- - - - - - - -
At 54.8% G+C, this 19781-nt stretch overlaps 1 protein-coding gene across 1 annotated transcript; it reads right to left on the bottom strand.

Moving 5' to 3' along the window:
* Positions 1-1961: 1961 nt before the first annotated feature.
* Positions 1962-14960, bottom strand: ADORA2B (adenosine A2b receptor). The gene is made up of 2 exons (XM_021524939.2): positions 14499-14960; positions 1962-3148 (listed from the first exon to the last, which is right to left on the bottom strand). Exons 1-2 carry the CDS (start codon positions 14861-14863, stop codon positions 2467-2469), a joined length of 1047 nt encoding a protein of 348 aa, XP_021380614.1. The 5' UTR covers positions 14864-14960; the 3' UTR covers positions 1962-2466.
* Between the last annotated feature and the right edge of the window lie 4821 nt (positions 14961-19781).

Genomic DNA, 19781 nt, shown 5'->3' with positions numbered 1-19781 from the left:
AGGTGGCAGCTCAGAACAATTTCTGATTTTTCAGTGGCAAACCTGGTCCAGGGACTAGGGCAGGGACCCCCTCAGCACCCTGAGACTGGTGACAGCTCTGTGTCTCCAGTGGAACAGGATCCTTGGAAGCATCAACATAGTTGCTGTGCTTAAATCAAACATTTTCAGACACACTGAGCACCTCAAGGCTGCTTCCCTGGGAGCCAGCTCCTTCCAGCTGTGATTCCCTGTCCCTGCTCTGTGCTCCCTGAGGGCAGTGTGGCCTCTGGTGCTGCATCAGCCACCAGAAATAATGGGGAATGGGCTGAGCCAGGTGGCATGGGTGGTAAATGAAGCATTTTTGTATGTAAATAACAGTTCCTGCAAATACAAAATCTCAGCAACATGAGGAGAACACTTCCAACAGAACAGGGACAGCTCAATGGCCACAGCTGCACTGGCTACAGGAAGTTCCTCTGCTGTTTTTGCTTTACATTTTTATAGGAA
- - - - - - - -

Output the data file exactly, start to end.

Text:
At 54.8% G+C, this 19781-nt stretch overlaps 1 protein-coding gene across 1 annotated transcript; it reads right to left on the bottom strand.

Moving 5' to 3' along the window:
* Positions 1-1961: 1961 nt before the first annotated feature.
* Positions 1962-14960, bottom strand: ADORA2B (adenosine A2b receptor). The gene is made up of 2 exons (XM_021524939.2): positions 14499-14960; positions 1962-3148 (listed from the first exon to the last, which is right to left on the bottom strand). Exons 1-2 carry the CDS (start codon positions 14861-14863, stop codon positions 2467-2469), a joined length of 1047 nt encoding a protein of 348 aa, XP_021380614.1. The 5' UTR covers positions 14864-14960; the 3' UTR covers positions 1962-2466.
* Between the last annotated feature and the right edge of the window lie 4821 nt (positions 14961-19781).

Genomic DNA, 19781 nt, shown 5'->3' with positions numbered 1-19781 from the left:
AGGTGGCAGCTCAGAACAATTTCTGATTTTTCAGTGGCAAACCTGGTCCAGGGACTAGGGCAGGGACCCCCTCAGCACCCTGAGACTGGTGACAGCTCTGTGTCTCCAGTGGAACAGGATCCTTGGAAGCATCAACATAGTTGCTGTGCTTAAATCAAACATTTTCAGACACACTGAGCACCTCAAGGCTGCTTCCCTGGGAGCCAGCTCCTTCCAGCTGTGATTCCCTGTCCCTGCTCTGTGCTCCCTGAGGGCAGTGTGGCCTCTGGTGCTGCATCAGCCACCAGAAATAATGGGGAATGGGCTGAGCCAGGTGGCATGGGTGGTAAATGAAGCATTTTTGTATGTAAATAACAGTTCCTGCAAATACAAAATCTCAGCAACATGAGGAGAACACTTCCAACAGAACAGGGACAGCTCAATGGCCACAGCTGCACTGGCTACAGGAAGTTCCTCTGCTGTTTTTGCTTTACATTTTTATAGGAA